Visionary architect Arthur Cotton Moore’s latest idea: an affordable housing project built out of old Metro cars.
Last month, The Washington Post floated a pretty wild idea: transforming discarded Metro cars into housing for the homeless. The man behind the notion is architect Arthur Cotton Moore, who happens to be a neighbor of ours here at the Watergate complex. So we walked over to his top-floor apartment to learn more.
A sixth-generation Washingtonian, Moore, 81, has been an avid urban recycler for decades. He’s restored historic spaces such as the Thomas Jefferson and John Adams Buildings of the Library of Congress, the Cairo Hotel, and the Old Post Office Pavilion and designed new ones like the Phillips Collection. The apartment he and his wife, Patricia, share overlook one such project—the Washington Harbour complex on the Potomac River.
Moore’s 1972 book The Powers of Preservation: New Life for Urban Historic Places highlights examples of his work in Washington, as well as New York, Charleston, Nashville, Winston-Salem, and Baltimore. One of his most celebrated adaptive reuse successes: The sequence of Canal Square and The Foundry along Georgetown’s C&O Canal, which Moore repurposed into a commercial square, office spaces, and a concert venue in the 1970s.
The idea to retrofit the Metro’s venerable 4000-series cars, which date back to the early 1990s, into 1-bedroom, 1-bath units came to Moore after seeing news that the District plans to discard the cars this year. CityLab readers may hear echoes of this scheme in the storage-unit apartment trend, or in similar projects that adapt shipping containers into housing for the homeless (or trend-seeking Millennials). But Moore’s design demonstrates how the cars’ features make them far easier to live in than shipping containers.
“With the usual solution of those shipping containers, you would have to cut holes in them, but there are lots of windows already in a waterproof aluminum shell in the Metro cars—there’s a built-in outside view,” Moore says. “There could be two units made out of each car, with the connecting doors between train cars repurposed as a front door to a unit. We would add four concrete footings where the wheels would be, welded to a series of anchor bolts. The cars are already heavy and aerodynamic enough that they could withstand strong winds.”
The retired cars, no longer carrying passengers, could bask in the sun for energy and function off-the-grid. “There could be solar cells on the roof and solar heaters for electricity and hot water,” Moore says. “They could be independent of utilities. They could heat and cool the apartment through a through-wall HVAC wall unit like I used to use in my painting studio.”
The versatility of the cars as housing units really comes through when you start to imagine a whole village of them. Behold the future CityLab commune!
Moore estimates about 400 people could occupy 86 cars in this space. The community would include two playgrounds, a medical clinic, social services, and security; in the center of the complex there’s room for co-op gardens.
Repurposing the cars as housing would offer significant savings over the current D.C. homeless projects, Moore believes. “A prefabricated bath space goes for about $700 dollars and a kitchenette could cost about $2,500 dollars,” he says. “Considering the cars are already paid for, this could leave a lot more money available for needs of the residents.”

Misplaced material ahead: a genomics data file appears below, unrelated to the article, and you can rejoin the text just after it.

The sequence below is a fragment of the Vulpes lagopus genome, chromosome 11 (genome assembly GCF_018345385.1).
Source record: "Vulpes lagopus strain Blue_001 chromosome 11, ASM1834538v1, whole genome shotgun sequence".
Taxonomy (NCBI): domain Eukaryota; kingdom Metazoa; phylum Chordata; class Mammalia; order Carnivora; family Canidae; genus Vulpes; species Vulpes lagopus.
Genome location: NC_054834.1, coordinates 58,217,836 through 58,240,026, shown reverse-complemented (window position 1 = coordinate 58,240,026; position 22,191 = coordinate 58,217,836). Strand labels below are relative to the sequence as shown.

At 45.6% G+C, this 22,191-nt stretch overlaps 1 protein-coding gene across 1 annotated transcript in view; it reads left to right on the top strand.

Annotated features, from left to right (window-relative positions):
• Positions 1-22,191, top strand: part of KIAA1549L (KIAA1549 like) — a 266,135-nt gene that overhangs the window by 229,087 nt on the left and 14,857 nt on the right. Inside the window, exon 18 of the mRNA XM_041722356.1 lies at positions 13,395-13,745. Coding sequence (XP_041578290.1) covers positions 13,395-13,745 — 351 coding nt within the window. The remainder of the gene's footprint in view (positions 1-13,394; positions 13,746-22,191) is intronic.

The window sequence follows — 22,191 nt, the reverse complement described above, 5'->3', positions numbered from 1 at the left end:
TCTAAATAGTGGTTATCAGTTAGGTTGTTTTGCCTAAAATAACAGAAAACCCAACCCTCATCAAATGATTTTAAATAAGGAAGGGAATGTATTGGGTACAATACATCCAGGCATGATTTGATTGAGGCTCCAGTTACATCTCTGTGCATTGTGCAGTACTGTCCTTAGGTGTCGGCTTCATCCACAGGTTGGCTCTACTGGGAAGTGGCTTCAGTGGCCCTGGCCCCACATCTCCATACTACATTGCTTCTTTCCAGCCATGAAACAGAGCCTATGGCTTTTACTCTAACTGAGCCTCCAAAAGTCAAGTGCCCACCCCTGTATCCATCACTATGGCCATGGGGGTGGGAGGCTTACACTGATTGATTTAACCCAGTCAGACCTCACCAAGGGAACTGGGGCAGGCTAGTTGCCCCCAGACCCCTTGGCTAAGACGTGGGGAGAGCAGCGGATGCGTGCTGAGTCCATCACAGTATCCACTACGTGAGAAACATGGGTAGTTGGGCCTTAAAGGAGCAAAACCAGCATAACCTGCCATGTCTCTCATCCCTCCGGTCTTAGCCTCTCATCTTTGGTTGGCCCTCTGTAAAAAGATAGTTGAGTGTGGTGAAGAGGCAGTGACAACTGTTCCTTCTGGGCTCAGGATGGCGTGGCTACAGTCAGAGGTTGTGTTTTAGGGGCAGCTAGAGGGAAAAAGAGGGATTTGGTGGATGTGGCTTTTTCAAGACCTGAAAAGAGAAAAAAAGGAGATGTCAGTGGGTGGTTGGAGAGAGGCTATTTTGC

Such a community, says Patricia Moore, “would give our homeless citizens a home, and the dignity, privacy, and safety they deserve."
But there’s the question of location. Where in high-cost D.C. would land be cheap enough to purchase without displacing people? One potential option: Robert F. Kennedy Memorial Stadium in Washington’s southeast.
The area has already been targeted for redevelopment, and it’s near a Metro stop. Moore believes this would provide a good chance to present an affordable component to the developing area. “Most developers that buy into an area say costs get in the way of creating affordable housing,” he says. “But so many teams have left RFK—the football team, the baseball team, and now the soccer team—it’s not worth a lot as a stadium.”
But RFK Metro-topia is just one of Moore’s many schemes for his hometown, as designs from a yet-to-be published book of pro bono publico projects in Washington prove. There’s the National Mall Underground, designed to provide parking and flood relief after a 2006 flood that reached federal buildings. He also has mock-ups of a development corridor stretching from the Capitol to the Jefferson Memorial that would restore Maryland Avenue to its prominent place in the 1901 McMillan Plan, and a pedestrian festival plaza with awnings that would cover the currently dismal looking L’Enfant Promenade on 10th Street. “We see things in the city and then the ideas take over,” Patricia Moore says. “The only limitation is the amount of time in the day to work.”
Moore also doesn’t shy away from criticizing a missed opportunity in his native city. From the dead space produced by the J. Edgar Hoover FBI building on Pennsylvania Avenue to his un-implemented 1987 plan to extend the Kennedy Center’s plaza with steps down to the Potomac waterfront, the designer says the driving force of his work is that architecture is fundamentally about issues. Sometimes it just takes a while for a idea to catch on.
“I suggested to the government in 1971 that the Old Post Office ought be turned into a hotel,” Moore says of the restoration project he once worked on, before the building reopened recently as a hotel bearing the name of a prominent New York City developer and politician. “I could not have anticipated who took over that project, but there it is, forty-five years later.”
UPDATE: This post has been updated with additional information.